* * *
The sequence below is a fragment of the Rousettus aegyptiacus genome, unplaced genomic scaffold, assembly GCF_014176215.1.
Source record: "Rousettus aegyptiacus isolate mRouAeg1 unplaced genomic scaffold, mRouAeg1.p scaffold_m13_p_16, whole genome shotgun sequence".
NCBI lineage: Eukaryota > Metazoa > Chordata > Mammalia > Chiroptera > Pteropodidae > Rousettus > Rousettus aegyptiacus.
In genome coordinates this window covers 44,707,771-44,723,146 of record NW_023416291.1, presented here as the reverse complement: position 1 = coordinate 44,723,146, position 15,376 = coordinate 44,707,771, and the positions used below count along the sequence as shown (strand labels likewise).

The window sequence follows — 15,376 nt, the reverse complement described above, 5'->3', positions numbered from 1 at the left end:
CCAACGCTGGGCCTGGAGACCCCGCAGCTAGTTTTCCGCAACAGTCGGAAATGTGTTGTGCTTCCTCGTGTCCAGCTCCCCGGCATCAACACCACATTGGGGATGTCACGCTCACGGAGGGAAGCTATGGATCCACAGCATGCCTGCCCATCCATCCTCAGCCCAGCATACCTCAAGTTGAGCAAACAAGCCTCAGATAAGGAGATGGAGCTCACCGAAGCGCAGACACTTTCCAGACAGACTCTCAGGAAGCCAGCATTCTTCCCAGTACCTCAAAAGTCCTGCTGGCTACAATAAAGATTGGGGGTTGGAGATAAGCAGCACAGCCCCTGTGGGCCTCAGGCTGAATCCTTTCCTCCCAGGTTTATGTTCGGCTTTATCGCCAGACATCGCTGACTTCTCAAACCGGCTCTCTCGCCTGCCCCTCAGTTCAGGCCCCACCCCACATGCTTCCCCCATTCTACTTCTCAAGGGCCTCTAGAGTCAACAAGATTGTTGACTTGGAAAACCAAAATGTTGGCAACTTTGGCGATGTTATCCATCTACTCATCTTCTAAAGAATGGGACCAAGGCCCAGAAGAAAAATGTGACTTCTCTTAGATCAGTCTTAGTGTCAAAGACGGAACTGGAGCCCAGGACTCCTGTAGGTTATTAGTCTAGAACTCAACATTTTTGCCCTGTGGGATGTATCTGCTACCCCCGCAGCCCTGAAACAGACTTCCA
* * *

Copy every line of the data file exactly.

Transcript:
The sequence below is a fragment of the Rousettus aegyptiacus genome, unplaced genomic scaffold, assembly GCF_014176215.1.
Source record: "Rousettus aegyptiacus isolate mRouAeg1 unplaced genomic scaffold, mRouAeg1.p scaffold_m13_p_16, whole genome shotgun sequence".
NCBI lineage: Eukaryota > Metazoa > Chordata > Mammalia > Chiroptera > Pteropodidae > Rousettus > Rousettus aegyptiacus.
In genome coordinates this window covers 44,707,771-44,723,146 of record NW_023416291.1, presented here as the reverse complement: position 1 = coordinate 44,723,146, position 15,376 = coordinate 44,707,771, and the positions used below count along the sequence as shown (strand labels likewise).

The window sequence follows — 15,376 nt, the reverse complement described above, 5'->3', positions numbered from 1 at the left end:
CCAACGCTGGGCCTGGAGACCCCGCAGCTAGTTTTCCGCAACAGTCGGAAATGTGTTGTGCTTCCTCGTGTCCAGCTCCCCGGCATCAACACCACATTGGGGATGTCACGCTCACGGAGGGAAGCTATGGATCCACAGCATGCCTGCCCATCCATCCTCAGCCCAGCATACCTCAAGTTGAGCAAACAAGCCTCAGATAAGGAGATGGAGCTCACCGAAGCGCAGACACTTTCCAGACAGACTCTCAGGAAGCCAGCATTCTTCCCAGTACCTCAAAAGTCCTGCTGGCTACAATAAAGATTGGGGGTTGGAGATAAGCAGCACAGCCCCTGTGGGCCTCAGGCTGAATCCTTTCCTCCCAGGTTTATGTTCGGCTTTATCGCCAGACATCGCTGACTTCTCAAACCGGCTCTCTCGCCTGCCCCTCAGTTCAGGCCCCACCCCACATGCTTCCCCCATTCTACTTCTCAAGGGCCTCTAGAGTCAACAAGATTGTTGACTTGGAAAACCAAAATGTTGGCAACTTTGGCGATGTTATCCATCTACTCATCTTCTAAAGAATGGGACCAAGGCCCAGAAGAAAAATGTGACTTCTCTTAGATCAGTCTTAGTGTCAAAGACGGAACTGGAGCCCAGGACTCCTGTAGGTTATTAGTCTAGAACTCAACATTTTTGCCCTGTGGGATGTATCTGCTACCCCCGCAGCCCTGAAACAGACTTCCA